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Hello and welcome to the movie blog of author John DeFrank - FilmZ and Guy Sobriquet Malone - Researcher

Free Solo * Can You Ever Forgive Me? * Fantastic Beasts


Free Solo -- review by Guy S. Malone, Researcher

Most rock climbers believed the sheer rock face of El Capitan's Dawn Wall was the ultimate challenge.  To attempt the sheer, nearly vertical climb at all seemed attainable by only a few of the very few experts, to do so without ropes or any safety equipment seemed folly.  And yet that is the goal of  Alex Honnold in this National Geographic documentary by Elizabeth Chai Vasarhelyi, and Jimmy Chin.  This film shows the minute details that go into planning a climb in which one false move means certain death, but its focus in on the man himself, even though it provides precious few insights into what drives Hannold's particular passion.  Perhaps it is simply in the study of his brain, which shows his amygdala--the part of the brain that detects fear and responds to it--seems "dead" to normal stimuli.  Some hints could also be derived from Hannold's upbringing in a family almost pathologically bereft of affection (attachment issues?).  His educator mother expects nothing less than perfection, and his father, who may have had Asperger's Syndrome left the family and died within a year of his departure.  Wherever the answers may lie, Hannold is a quiet, inward individual who leads an ascetic life (he lives out of a van and eats chili out of a can with a spatula as his utensil) and whose sole raison d'etre is to free solo ever more challenging rock precipices.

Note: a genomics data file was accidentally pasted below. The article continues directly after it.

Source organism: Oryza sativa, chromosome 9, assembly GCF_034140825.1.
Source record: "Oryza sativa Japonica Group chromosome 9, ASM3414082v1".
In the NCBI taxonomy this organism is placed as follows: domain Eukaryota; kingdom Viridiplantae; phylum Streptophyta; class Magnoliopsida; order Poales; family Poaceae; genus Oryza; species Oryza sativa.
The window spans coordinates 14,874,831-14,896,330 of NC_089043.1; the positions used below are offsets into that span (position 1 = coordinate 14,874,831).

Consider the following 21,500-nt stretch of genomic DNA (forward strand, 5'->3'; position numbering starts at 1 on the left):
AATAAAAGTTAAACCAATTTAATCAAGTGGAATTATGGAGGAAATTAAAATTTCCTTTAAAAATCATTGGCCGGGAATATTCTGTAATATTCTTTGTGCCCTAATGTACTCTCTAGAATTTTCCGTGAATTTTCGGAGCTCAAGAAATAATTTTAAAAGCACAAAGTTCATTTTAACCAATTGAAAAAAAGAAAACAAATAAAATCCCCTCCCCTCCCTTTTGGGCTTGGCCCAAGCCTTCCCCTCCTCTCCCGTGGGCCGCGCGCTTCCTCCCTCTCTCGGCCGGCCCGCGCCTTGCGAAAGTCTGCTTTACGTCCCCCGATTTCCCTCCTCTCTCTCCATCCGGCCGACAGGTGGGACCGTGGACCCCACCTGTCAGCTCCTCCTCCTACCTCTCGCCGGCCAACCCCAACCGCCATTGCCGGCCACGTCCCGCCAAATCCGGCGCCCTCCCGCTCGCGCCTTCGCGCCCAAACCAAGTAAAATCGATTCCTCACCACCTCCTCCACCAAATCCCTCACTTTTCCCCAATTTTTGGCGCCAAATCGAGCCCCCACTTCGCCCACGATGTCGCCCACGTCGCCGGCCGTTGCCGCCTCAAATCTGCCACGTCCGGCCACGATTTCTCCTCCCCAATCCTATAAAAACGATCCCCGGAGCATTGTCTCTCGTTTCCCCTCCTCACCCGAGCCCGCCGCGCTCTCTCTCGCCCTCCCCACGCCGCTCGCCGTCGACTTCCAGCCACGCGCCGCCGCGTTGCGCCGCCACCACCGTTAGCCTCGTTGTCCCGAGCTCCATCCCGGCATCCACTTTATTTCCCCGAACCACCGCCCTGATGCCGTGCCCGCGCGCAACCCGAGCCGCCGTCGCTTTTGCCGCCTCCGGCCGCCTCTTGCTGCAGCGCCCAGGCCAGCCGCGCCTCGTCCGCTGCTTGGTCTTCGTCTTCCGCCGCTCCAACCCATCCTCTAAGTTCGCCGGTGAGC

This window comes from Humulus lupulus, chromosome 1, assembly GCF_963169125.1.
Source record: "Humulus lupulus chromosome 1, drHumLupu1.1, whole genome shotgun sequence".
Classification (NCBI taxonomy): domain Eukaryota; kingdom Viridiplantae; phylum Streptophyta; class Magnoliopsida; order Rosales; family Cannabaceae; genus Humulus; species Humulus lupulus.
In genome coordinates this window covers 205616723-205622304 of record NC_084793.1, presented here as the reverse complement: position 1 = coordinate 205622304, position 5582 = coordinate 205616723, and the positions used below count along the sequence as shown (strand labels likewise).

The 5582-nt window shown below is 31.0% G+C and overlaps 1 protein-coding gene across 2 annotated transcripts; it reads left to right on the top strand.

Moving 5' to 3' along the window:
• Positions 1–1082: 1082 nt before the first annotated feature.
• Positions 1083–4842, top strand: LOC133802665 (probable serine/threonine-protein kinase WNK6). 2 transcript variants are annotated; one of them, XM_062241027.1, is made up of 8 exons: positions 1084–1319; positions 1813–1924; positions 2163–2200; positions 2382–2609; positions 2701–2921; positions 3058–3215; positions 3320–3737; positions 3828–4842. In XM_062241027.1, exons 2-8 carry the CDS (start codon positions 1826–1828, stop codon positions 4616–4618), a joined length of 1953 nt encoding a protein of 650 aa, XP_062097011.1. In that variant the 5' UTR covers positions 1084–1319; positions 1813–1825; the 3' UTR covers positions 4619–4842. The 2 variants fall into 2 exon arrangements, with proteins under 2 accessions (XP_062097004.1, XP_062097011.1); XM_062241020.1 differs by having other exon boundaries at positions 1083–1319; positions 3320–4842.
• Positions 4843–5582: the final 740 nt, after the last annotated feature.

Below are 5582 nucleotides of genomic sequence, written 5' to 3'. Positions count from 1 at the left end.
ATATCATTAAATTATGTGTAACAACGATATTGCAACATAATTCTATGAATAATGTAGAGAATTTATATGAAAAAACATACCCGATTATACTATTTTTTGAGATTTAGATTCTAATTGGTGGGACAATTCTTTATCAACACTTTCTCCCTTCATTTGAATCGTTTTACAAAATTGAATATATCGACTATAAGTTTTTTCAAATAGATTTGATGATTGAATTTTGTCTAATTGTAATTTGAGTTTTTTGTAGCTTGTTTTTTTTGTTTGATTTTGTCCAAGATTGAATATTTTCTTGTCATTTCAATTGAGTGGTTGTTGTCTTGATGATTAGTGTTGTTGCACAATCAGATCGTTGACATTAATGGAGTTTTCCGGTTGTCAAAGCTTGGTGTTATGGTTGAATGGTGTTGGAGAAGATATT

This simple, if risky, life becomes complicated when Sanni McCandless enters the picture.  They met at one of his book signings, and through sheer force of will she has become part of his life.  Despite  Hannold's protests that she is not as important as his quests, not to mention his fear that she is a distraction that could lead to his literal downfall, McCandless perseveres.  To be fair, Hannold is just as concerned about the distraction that a film crew provides, but Chin and his crew, as well as other climbers like Tommy Caldwell, do not provide the existential threat to his self-actualization that McCandless does.  For, to Hannold himself, he IS what he does, no more no less.  Sanni McCandless wants him to be more, and embace his humanity in the little pleasures that a house and buying their own furnishings can bring.  But can he respond to domestication?  We don't yet know, but just like Hannold, we really want what we came to the theater for: his free solo climb of the dawn wall, and after all of that set-up, we care very much whether or not he makes it.
8.5 out of 10


Can You Ever Forgive Me? -- review by FilmZ

Biographer Lee Israel (Melissa McCarthy) has fallen from the New York Times bestseller list to the bargain rack, and as her fortunes have declined so have her earnings.  With troubles deepening and no friends to turn to, the reclusive writer relies increasingly on the bottle to cope, which in turn kills her initiative to write.  Even her cat, the only creature with whom she has a connection, has fallen ill.  Desperate, she begins to sell personal possessions, including a signed celebrity letter.  Later, while  researching a biography of Fanny Brice, Lee comes upon two signed letters from the vaudevillienne. She sells them, too, and the idea strikes that a formidable career can be had by using her writing skills to dupe memorabilia collectors with forged celebrity letters.  Along her path to crime, she meets roguish Englishman Jack Hock (Richard E. Grant), a match made in Hell: his love of drink matches hers and his scruples are even lower.  Together, their basest natures multiply, and success leads to greed and greed to ruination.